Dan Gookin explains how functions work in the C language. C features functions as part of its standard library. The header files help with function prototyping. You can craft your own functions. Functions accept values in an argument list. Functions are typed by the data type value they return, or void when returning no values. Functions help remove repetition from your code and make code more readable.
- [Instructor] It's possible to write code that uses only the two dozen or so C language keywords, but to really program, you use a function. A function is a machine that does something, like a mini program, a function can take input, and a function can generate output, and it can do both or it can do neither. The C library comes with a host of built-in functions. These are prototyped in the various header files, but the function's code is in the libraries mixed in with your code by the Linker. You can use these provided functions, and you can also create your own functions to do specific tasks for your program.
All programs have and use at least one function, the main() function, where code execution starts. Functions have types based on the information they output. A function is cast based on its output. For example, a function that returns an integer is an integer function such as the main() function. Functions that return memory locations are pointer functions. Functions that return no values use the void data type, which means that they don't return a value. And in C, functions can return only one value.
Functions accept input in the form of arguments. These can be constant values, variables, or expressions, which are passed to the function for manipulation or examination. A function can accept any number of arguments or a function can accept no arguments. To call a function, you specify it as a statement or expression in your code. As a statement, the function appears on a line by itself with any required arguments appearing in parentheses. The full load of arguments are required, and they must match the data type needed or the compiler complains.
If a function returns a value, it can be captured in a variable, used as an expression within another function, or ignored. This function has two arguments, a string literal and a variable. Prize, it's called as its own statement and any return value is ignored. In this statement, the square root function is called with argument b. The value returned is assigned to variable a. Here, the value returned from the square root function is used as an argument within the printf function. When you code a function, you set its type for the value returned or use void when no value is returned.
Then comes the function's name. Functions are named just like variables. Start with a letter followed by letters and numbers. Only the first 31 characters of the name are significant. Function names are case-sensitive and traditionally written in lowercase or camelCase. After the function name comes a list of arguments in parentheses typed as necessary. Functions with no arguments list void in the parentheses. A set of curly braces encloses the function's statements. Here are three sample function declarations.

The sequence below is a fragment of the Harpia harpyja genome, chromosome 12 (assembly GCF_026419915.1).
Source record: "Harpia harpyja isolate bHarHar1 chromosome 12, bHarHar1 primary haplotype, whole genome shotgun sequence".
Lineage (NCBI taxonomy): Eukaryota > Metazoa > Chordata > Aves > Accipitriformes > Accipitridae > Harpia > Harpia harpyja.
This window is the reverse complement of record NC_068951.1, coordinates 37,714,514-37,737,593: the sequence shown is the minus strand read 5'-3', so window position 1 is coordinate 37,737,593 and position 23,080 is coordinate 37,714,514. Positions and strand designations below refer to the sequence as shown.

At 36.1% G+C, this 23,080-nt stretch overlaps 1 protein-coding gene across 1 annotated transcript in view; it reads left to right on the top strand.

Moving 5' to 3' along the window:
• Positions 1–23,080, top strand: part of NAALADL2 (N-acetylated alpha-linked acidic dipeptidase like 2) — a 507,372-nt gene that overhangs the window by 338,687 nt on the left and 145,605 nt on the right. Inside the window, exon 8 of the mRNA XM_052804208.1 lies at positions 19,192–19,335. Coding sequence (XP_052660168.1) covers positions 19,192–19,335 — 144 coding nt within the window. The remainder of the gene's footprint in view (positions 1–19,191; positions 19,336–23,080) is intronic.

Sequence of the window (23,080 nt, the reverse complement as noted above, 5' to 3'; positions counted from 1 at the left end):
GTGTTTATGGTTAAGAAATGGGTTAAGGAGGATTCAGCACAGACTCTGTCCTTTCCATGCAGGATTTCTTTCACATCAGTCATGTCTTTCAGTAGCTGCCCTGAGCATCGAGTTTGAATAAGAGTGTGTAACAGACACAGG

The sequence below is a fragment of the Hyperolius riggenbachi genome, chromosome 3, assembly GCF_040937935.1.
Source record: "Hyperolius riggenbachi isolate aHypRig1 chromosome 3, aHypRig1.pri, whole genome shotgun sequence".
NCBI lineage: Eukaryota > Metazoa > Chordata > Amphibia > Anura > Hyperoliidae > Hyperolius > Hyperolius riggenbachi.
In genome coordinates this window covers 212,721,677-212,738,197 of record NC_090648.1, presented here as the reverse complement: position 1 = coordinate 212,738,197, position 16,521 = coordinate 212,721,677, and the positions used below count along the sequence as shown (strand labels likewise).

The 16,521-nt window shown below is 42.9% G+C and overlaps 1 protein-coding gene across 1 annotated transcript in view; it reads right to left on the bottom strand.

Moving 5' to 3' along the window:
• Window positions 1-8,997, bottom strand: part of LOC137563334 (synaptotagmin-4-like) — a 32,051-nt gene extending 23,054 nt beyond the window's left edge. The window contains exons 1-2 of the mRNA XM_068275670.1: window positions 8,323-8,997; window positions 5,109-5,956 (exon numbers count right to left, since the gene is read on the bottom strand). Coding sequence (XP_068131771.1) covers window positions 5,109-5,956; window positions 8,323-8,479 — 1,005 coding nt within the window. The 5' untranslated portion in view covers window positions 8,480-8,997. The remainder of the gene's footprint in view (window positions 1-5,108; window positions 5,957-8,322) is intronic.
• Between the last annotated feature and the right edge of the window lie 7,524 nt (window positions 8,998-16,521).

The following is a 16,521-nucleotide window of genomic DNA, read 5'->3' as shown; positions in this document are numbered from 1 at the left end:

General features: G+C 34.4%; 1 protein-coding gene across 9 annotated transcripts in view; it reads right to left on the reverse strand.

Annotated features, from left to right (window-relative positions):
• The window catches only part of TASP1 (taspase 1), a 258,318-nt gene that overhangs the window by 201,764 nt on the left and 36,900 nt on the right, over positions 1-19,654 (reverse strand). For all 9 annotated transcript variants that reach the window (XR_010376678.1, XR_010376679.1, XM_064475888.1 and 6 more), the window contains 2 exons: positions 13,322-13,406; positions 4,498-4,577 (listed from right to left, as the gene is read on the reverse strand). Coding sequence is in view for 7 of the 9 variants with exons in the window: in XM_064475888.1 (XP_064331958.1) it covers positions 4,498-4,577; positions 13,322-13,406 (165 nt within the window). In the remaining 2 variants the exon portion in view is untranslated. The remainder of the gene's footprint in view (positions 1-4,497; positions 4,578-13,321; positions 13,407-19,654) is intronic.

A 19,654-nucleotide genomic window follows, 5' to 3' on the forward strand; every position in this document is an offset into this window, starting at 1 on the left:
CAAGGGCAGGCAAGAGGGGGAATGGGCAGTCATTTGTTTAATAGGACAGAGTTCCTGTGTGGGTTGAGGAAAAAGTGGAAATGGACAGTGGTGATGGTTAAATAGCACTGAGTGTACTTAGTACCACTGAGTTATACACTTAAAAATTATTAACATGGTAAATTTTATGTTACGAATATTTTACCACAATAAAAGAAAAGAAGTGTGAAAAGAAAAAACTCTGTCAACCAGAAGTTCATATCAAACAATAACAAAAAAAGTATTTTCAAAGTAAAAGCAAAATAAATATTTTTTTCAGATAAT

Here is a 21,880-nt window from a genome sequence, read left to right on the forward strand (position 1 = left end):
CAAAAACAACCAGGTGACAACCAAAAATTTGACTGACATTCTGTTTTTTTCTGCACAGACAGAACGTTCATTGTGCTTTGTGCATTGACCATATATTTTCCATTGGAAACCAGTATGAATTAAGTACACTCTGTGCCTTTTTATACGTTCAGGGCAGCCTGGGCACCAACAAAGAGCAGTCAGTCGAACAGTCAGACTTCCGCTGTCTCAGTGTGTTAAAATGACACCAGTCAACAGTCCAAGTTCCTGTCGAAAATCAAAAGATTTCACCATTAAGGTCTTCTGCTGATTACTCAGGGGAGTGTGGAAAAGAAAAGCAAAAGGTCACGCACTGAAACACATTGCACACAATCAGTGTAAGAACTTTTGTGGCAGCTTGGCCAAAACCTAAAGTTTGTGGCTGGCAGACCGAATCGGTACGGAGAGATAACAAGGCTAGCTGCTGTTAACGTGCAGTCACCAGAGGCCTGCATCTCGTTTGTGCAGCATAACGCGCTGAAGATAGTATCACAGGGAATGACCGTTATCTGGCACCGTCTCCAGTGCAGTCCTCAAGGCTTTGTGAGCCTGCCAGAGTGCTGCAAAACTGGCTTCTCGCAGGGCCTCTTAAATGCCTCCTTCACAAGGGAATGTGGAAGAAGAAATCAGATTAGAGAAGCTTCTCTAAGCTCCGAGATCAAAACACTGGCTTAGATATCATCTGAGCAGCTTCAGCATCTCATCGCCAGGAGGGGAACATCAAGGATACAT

The first is count. It accepts two arguments, both integers, which are named start and end, and used within the function. It returns an integer value. The second is named repeat. It requires a single integer argument r. The function returns no values, so its data type is void. And the third function, something, accepts no arguments and returns no values. Before you can use a function in your code, you must introduce it to the compiler. That way, the compiler can check that the function is used properly, called with the proper arguments, and so on.
To introduce a function, you prototype it. This involves writing a statement that appears before the function is used. The statement is a repeat of the function's declaration, but it ends with a semicolon. Or alternatively, you can write the function first in your code before the function is called elsewhere. The C language offers no rules for when a function is necessary or required. It's best, however, to add a function when you use the same statements or perform the same process at several points in the code. For example, you prompt for input several times, so write a function to carry out that repetitive task.
You can build a function to handle a specific task. For example, put the statements that handle a complex calculation into a function. This isn't a rule, but it can help make your code more readable. And you can write a function whenever the mood hits you. The one goal I recommend you keep is to have readable code. Functions can help you accomplish that.
- Working the C development cycle
- Writing a simple program
- Adding comments to code for clarity
- C language data types
- Declaring variables
- Specifying characters and strings
- Working with math operators
- Creating a for loop
- Prototyping a function
- Creating recursive functions